Yellow- and rust-shaded parts of this map show which properties will pay part of the cost of a proposed dam for Dumont Lake. Some residents there petitioned to raise the lake level.Lake expert Stuart Kogge diagrams how the lake level can affect erosion at the shoreline. Marked so far is the lake's current level, measured earlier in August as 714 feet above sea level.Here, lake expert Stuart Kogge shows how the lake level changes at the previously proposed mark of 715.1 feet above sea level as well as the revised level of 715.0 feet.

Dumont Lake dam approved; now awaits DEQ permit

Ryan Lewis, Editor

A plan to raise Dumont Lake’s water level received court approval today.

Allegan County Circuit Court Judge Margaret Zuzich Bakker approved an amended plan Friday, Aug. 29, that would increase its depth approximately 1 foot.

Bakker said, having heard the testimony provided, “The court finds the lake level should be set as offered...” “...and the special assessment district is adopted as presented.”

Residents near the lake in October 2012 petitioned the county to study the lake, whose shallow levels in recent years had stranded some docks and led to excessive weed growth.

A final study completed in late 2013 recommended constructing a steel sheet pile dam that would raise the 245-acre lake’s level to 715.1 feet above sea level. The project is estimated to cost $105,000.

That plan was amended this week to set the level at 715.0 feet, prior to the hearing, according to project engineer Mickey Bittner. The change was reached as a compromise with the Michigan Department of Environmental Quality to better accommodate the habitat and reduce shore erosion.

The structure also will not vary the lake level by season, another change from the 2013 plan.

The one-time cost of the structure will be split between the county government, Allegan and Monterey townships, 69 lakefront property owners and 42 properties with deeded access to the lake. Estimates in the 2013 plan pegged the cost to lakefront property owners at approximately $800 and those with deeded access, $400. Maintenance costs will also be assessed.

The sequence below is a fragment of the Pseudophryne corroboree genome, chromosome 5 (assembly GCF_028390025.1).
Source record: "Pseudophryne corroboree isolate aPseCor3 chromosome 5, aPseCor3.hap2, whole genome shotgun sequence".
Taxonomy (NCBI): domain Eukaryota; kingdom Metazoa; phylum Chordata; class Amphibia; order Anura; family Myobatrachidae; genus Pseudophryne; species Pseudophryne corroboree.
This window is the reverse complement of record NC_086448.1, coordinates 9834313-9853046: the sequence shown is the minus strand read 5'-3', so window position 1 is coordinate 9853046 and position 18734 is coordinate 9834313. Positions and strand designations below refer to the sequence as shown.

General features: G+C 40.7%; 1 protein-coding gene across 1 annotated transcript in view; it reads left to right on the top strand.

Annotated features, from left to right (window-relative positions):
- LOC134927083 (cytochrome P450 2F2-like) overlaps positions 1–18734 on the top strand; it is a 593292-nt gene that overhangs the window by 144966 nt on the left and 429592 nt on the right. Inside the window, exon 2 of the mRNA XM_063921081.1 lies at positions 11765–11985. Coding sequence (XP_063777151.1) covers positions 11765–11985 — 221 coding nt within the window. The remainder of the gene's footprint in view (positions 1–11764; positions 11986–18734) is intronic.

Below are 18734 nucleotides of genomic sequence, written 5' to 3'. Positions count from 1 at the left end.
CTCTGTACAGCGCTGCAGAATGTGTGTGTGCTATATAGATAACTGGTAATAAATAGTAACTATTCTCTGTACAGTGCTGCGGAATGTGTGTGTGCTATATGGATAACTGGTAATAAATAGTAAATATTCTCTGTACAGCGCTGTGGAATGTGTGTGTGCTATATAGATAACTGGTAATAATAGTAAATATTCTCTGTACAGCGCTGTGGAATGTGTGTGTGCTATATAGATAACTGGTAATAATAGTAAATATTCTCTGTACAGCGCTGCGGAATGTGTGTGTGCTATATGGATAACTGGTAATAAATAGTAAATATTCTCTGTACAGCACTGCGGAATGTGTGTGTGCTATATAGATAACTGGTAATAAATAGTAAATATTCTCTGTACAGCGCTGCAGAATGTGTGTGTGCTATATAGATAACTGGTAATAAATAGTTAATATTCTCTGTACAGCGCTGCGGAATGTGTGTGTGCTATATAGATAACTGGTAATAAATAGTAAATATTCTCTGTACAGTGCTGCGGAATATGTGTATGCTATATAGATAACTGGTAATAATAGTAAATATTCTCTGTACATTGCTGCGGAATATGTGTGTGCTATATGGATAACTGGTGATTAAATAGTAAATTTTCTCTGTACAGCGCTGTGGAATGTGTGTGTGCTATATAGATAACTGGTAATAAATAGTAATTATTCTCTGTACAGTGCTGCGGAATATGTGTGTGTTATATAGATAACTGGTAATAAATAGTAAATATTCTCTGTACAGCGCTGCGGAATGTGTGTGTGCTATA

Allegan County commissioners approved the plan in January.

Bittner said his firm, Wightman & Associates, would now spend approximately two months preparing detailed plans for the project.

Those designs would then be submitted to the DEQ, in consultation with the Michigan Department of Natural Resources, to request a permit to build the structure. Bittner estimated that process could take approximately three months.

The DEQ would allow affected property owners to submit comments as part of its process; it may even schedule a public hearing, Bittner said.

If granted the permit, the Allegan County Drain Commission office would then put the project out for bid and schedule a public hearing. The bid selection process would take approximately three to four weeks.

The drain commission hearing, called a day of review, would present the final cost of the project and present how that will be assessed to individual property owners.

If all of that goes as planned, Bittner said, the project could get underway in spring 2015, possibly even in time for Memorial Day. The assessment would not be on tax bills until winter 2015.

For more on this story, pick up a copy of the Sept. 4 issue of The Allegan County News or subscribe to our e-edition.

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